Personally, I prefer safer and cheaper, even if it isn’t quite as sexy.

I wonder if NASA was ignoring some basic rocketry physics in the design of the Shuttle.

After all, it is basically a one-stage rocket - all* of your fuel tank, main motors, main fuel pumps, etc are along for the entire ascent… as opposed to the classic multi-stage rocket where the big pieces are discarded after their fuel is spent.

The Apollo design was a classic - almost nothing returned to earth. That design was originally spit on as crackpot - years of lobbying by the visionary designer proved that it was viable, in fact it was the only possible way of doing a lunar landing and return.

Also, they insist upon a full crew of seven. The life support for the crew and the huge weight of the re-useable components mean that payload is very small, right?

*I realize the SRB’s are jettisoned after a few minutes, and the main fuel tank goes eventually too, but it’s still basically a one-stager.

Mark Wade at does have the editorial position that even given the “modular capsule” concept, CEV as decided upon is a triumph of political compromise over engineering and NASA forewent better private-industry designs, to a great extent due to budgetary and political-timetable pressure to get something flying fast, and if possible using the same workforces that are already involved in the Shuttle program, plus a bit of “not invented here” syndrome. I think he’s a bit pessimistic, though the decision on the configuration does lose some flexibility (Wade, and myself, would have preferred something more along the Soyuz philosophy of 3 modules: systems/propulsion; command/reentry; operations/docking – with the latter being suitable for “stretching” in order to do different mission profiles.)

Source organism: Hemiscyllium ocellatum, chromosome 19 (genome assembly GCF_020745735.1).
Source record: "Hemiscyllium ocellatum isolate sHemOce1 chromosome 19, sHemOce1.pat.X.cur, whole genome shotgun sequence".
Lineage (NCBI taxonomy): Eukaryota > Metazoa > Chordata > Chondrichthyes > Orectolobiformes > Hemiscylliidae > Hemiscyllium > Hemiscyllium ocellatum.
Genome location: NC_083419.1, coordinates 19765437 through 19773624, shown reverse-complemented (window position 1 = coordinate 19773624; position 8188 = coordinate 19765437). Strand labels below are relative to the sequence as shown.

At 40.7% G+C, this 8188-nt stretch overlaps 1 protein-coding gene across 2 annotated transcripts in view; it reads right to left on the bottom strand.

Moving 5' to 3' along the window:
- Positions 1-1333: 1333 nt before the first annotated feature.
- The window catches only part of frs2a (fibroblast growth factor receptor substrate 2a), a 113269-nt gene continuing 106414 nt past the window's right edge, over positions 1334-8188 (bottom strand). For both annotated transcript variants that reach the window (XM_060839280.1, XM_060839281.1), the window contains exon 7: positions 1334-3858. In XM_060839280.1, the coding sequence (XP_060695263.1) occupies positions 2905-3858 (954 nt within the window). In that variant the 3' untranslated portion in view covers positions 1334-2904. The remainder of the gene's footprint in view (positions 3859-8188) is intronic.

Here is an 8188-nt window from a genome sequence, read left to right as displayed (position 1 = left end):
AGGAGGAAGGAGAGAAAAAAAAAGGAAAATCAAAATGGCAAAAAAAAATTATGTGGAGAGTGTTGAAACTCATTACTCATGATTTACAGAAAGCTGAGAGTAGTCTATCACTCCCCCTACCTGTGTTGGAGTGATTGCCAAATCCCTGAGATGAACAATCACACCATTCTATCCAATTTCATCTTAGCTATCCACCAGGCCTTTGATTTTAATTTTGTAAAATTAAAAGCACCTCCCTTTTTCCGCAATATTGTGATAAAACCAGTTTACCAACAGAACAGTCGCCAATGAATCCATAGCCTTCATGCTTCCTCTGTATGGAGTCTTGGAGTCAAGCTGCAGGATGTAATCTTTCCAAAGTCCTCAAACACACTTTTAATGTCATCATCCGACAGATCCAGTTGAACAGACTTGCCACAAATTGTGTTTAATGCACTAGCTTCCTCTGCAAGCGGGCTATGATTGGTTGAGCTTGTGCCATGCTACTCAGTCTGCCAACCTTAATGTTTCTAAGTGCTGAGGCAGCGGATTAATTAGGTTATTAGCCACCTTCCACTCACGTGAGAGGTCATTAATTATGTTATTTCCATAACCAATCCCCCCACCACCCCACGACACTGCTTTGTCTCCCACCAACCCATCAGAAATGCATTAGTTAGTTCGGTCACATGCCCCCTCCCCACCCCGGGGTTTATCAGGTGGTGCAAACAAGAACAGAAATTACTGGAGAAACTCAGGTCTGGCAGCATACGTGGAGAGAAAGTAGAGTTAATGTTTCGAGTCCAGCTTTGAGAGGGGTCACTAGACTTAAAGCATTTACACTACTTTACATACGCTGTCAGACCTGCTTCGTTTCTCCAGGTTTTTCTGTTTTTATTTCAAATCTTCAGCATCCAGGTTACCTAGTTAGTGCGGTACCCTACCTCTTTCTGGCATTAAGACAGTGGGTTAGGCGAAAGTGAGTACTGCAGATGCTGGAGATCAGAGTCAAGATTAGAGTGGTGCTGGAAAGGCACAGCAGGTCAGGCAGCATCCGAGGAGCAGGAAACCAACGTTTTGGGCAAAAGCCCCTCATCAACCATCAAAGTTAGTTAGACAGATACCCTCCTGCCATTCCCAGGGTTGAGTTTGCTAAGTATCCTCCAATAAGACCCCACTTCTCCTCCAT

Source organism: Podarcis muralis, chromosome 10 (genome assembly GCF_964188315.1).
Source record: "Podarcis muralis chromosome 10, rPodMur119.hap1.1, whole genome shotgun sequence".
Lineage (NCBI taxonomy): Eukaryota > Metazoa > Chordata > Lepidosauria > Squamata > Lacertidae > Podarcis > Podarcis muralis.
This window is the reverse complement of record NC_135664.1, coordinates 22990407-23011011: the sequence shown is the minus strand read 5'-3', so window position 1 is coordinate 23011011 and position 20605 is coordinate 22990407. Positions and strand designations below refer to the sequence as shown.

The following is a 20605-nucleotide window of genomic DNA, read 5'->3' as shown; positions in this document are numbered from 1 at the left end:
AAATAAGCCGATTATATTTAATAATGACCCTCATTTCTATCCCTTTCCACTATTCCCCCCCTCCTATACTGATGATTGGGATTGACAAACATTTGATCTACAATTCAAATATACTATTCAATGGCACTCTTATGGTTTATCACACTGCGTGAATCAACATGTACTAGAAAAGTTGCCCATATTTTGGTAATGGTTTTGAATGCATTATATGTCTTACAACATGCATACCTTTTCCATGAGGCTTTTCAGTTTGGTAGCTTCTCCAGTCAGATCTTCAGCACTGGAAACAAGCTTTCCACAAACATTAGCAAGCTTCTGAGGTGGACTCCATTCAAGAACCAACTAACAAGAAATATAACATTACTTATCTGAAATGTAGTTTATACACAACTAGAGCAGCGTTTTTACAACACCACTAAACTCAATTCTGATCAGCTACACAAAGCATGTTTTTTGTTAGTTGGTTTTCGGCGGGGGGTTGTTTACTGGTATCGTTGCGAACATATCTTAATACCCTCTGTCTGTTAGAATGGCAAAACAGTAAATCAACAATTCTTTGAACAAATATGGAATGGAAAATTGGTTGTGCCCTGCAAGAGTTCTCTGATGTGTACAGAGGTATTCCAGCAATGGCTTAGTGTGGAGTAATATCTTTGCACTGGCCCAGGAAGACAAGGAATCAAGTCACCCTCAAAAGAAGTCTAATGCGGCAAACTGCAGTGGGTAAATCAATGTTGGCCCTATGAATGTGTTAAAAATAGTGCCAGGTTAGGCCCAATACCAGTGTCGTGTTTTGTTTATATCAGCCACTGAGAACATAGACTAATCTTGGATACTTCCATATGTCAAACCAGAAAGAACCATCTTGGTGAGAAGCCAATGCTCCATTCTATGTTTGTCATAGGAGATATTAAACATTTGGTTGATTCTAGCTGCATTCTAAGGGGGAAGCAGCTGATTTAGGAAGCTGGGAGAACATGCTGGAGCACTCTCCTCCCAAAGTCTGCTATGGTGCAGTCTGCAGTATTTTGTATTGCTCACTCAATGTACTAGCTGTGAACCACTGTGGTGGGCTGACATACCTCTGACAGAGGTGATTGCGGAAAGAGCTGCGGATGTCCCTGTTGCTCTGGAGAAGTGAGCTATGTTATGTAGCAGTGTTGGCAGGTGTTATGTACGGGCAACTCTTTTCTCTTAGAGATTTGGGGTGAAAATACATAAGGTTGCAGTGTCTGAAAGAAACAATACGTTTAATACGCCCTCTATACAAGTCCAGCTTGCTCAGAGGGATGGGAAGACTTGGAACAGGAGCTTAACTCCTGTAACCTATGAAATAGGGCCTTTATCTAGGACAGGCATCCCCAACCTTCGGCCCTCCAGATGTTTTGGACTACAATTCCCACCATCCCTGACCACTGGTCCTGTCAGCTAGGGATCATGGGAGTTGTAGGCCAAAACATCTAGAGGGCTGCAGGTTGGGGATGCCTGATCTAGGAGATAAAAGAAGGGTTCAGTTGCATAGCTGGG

Of course, part of the problem here is that Manned Space Flight is not a profitmaker, so while Lockheed-Martin, Boeing, etc. may have excellent ideas as to how to build a spacecraft right, they have no excuse whatsoever to sink real money into building one unless they already have in their hand the contract from NASA. So they instead have to compete on the basis of who will meet NASA proposal specs, whatever they are, which may or may not be what’s better. But then reality collides with NASA proposal specs and everything has to be revised and, if you’re lucky, someone at some point says, “enough! build what we have worked out so far!” and you end up with a compromise system – or more often, your project just gets cancelled after pouring heavy millions in just design and testing(Remember Space Station Freedom?). And of course, you then have to oversell capabilities and lowball price in order to get the Appropriations Committee to even consider giving you a budget (see: Space Shuttle)